Rus Healy, Chief Technology Architect, Annese & Associates
One of the compelling aspects of the technology business is this—just when we become comfortable with the solutions we offer, sweeping changes occur with our customers and the markets in which we work. These changes require us to rethink not just our roles, but the market as a whole.
Cisco contributes significantly to these market changes. They like to call them “disruptions,” and there’s a good reason for that: These disruptions often reinvent the way we do business with our customers. Once these disruptions come into play, I see a typical progression of events with these stages:
Stage 1: A major technology innovation emerges, often through a start-up.
Stage 2: Early adopters validate that the market exists and establish its viability.
Stage 3: Competitors emerge; manufacturers make serious investments.
Stage 4: Leaders appear among the competitors.
Stage 5: Consolidation begins as large players acquire and continue to develop the new technology.
Stage 6: Over the course of a couple of years, standards are developed, clear leaders emerge, and smaller competitors disappear.
Stage 7: The market matures. Growth continues, late adopters come to the table, and people become comfortable with the technology. Sometimes, new household names emerge.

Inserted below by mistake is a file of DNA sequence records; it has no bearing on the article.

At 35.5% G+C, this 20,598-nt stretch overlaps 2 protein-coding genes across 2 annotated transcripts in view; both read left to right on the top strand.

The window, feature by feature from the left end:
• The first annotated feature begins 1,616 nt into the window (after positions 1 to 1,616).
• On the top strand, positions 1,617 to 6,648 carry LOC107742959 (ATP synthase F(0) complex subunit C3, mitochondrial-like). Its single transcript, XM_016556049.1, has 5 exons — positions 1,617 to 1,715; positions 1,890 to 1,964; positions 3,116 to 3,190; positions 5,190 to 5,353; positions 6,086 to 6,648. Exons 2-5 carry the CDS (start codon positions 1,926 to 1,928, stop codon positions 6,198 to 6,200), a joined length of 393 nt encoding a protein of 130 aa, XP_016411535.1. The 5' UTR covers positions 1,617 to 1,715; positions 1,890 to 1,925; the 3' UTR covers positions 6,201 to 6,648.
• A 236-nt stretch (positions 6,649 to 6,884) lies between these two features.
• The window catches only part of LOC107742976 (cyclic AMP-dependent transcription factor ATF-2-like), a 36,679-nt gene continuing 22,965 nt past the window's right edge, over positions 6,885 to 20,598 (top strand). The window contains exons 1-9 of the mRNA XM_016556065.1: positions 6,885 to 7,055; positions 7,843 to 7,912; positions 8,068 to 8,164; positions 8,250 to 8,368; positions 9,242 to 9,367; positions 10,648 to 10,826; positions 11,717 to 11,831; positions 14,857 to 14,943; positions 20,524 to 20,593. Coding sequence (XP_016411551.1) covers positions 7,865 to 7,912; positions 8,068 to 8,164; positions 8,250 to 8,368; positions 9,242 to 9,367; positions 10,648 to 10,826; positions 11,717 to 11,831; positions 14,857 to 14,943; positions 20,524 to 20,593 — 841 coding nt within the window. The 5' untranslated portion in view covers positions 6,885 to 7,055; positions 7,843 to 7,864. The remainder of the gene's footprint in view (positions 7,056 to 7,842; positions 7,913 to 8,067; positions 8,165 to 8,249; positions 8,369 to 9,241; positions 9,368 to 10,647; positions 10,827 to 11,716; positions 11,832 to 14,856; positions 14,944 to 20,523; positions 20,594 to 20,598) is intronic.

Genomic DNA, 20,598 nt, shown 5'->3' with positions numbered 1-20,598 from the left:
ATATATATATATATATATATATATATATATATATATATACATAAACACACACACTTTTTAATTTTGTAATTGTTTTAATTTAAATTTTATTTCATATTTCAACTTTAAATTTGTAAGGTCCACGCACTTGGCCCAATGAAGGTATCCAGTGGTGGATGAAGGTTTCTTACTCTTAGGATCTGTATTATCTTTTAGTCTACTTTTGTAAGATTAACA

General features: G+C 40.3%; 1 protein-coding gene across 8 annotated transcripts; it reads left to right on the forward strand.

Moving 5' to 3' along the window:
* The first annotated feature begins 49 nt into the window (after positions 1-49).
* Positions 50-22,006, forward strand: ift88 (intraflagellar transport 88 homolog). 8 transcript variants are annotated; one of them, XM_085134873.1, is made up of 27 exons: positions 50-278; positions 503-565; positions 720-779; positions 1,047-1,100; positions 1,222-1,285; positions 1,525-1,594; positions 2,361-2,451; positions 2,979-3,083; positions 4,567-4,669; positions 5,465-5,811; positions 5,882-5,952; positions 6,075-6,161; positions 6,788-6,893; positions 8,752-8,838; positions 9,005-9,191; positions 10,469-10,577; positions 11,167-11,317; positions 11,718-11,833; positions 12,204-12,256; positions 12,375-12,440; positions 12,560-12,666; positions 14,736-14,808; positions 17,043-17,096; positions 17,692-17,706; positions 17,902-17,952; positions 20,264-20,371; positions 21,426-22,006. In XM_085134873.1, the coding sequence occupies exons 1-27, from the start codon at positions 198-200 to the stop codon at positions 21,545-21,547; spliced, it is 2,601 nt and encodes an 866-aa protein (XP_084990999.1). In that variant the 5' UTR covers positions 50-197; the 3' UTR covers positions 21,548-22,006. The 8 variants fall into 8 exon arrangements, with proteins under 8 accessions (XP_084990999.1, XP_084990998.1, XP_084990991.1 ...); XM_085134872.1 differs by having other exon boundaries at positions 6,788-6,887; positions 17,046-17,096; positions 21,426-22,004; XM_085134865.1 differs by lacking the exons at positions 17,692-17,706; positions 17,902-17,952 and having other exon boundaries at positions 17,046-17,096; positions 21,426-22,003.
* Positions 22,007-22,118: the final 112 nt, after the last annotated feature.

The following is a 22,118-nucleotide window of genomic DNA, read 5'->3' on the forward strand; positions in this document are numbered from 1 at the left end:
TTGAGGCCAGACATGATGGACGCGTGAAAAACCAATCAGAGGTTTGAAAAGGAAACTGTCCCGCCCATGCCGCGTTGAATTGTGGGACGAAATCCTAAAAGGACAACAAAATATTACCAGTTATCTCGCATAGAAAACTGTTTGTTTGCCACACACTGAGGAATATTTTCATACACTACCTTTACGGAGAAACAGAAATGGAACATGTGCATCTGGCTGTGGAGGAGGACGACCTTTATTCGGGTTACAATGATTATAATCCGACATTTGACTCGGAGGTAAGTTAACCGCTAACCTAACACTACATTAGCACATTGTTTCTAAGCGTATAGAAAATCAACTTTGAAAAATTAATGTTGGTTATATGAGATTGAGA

Businesses that are technology partners to their customers, from my standpoint as a VAR partner, usually become aware of the importance of these disruptions around Stage 2 and actively get involved around Stage 4. We set goals, create our business plans, choose partners, and create processes to deliver solutions. VARs often reach practice maturity during Stage 6, or even Stage 7. It’s not a trivial effort to reach this point; it takes a while, and the investments we make to succeed at it are significant.
A key challenge for VARs is moving that mastery to an earlier stage in the cycle. The investments we make to achieve that increase significantly as we move up the ladder. But strategically, this is an important effort for us; it allows us to cement our partner relationships, achieve credibility in our markets, and most importantly to expand our businesses in a profitable way. To our customers, ourand leadership in these technology disruptions include Tele presence and controller-based wireless solutions. Both have followed the same stages of progression, over different timelines, and Cisco has emerged as a leader in both cases.